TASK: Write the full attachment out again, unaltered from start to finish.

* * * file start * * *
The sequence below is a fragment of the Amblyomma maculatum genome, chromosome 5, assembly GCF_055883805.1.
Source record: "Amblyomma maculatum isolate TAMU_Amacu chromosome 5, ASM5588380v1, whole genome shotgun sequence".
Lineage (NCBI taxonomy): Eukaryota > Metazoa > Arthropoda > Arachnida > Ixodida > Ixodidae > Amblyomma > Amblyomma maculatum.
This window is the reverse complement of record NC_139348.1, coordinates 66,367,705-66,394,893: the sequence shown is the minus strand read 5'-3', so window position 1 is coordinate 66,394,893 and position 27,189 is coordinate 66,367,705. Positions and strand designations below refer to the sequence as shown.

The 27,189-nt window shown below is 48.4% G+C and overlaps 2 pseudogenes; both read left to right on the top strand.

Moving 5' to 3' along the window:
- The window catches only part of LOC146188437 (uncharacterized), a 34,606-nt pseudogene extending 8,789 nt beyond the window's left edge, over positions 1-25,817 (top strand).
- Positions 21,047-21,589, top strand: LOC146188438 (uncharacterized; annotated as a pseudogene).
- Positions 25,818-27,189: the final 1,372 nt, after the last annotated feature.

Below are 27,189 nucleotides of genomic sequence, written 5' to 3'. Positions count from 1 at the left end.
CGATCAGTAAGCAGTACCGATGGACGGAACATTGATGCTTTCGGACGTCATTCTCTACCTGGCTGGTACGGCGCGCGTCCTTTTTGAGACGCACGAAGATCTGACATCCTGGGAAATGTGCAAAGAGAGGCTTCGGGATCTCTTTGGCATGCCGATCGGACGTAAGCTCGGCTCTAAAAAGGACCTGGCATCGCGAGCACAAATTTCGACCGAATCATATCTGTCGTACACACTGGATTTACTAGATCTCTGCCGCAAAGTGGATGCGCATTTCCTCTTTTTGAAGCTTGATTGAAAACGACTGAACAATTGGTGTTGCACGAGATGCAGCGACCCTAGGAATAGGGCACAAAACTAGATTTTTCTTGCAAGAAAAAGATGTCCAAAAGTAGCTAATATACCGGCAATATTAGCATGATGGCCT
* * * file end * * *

The sequence below is a fragment of the Amblyomma maculatum genome, chromosome 5, assembly GCF_055883805.1.
Source record: "Amblyomma maculatum isolate TAMU_Amacu chromosome 5, ASM5588380v1, whole genome shotgun sequence".
Lineage (NCBI taxonomy): Eukaryota > Metazoa > Arthropoda > Arachnida > Ixodida > Ixodidae > Amblyomma > Amblyomma maculatum.
This window is the reverse complement of record NC_139348.1, coordinates 66,367,705-66,394,893: the sequence shown is the minus strand read 5'-3', so window position 1 is coordinate 66,394,893 and position 27,189 is coordinate 66,367,705. Positions and strand designations below refer to the sequence as shown.

The 27,189-nt window shown below is 48.4% G+C and overlaps 2 pseudogenes; both read left to right on the top strand.

Moving 5' to 3' along the window:
- The window catches only part of LOC146188437 (uncharacterized), a 34,606-nt pseudogene extending 8,789 nt beyond the window's left edge, over positions 1-25,817 (top strand).
- Positions 21,047-21,589, top strand: LOC146188438 (uncharacterized; annotated as a pseudogene).
- Positions 25,818-27,189: the final 1,372 nt, after the last annotated feature.

Below are 27,189 nucleotides of genomic sequence, written 5' to 3'. Positions count from 1 at the left end.
CGATCAGTAAGCAGTACCGATGGACGGAACATTGATGCTTTCGGACGTCATTCTCTACCTGGCTGGTACGGCGCGCGTCCTTTTTGAGACGCACGAAGATCTGACATCCTGGGAAATGTGCAAAGAGAGGCTTCGGGATCTCTTTGGCATGCCGATCGGACGTAAGCTCGGCTCTAAAAAGGACCTGGCATCGCGAGCACAAATTTCGACCGAATCATATCTGTCGTACACACTGGATTTACTAGATCTCTGCCGCAAAGTGGATGCGCATTTCCTCTTTTTGAAGCTTGATTGAAAACGACTGAACAATTGGTGTTGCACGAGATGCAGCGACCCTAGGAATAGGGCACAAAACTAGATTTTTCTTGCAAGAAAAAGATGTCCAAAAGTAGCTAATATACCGGCAATATTAGCATGATGGCCT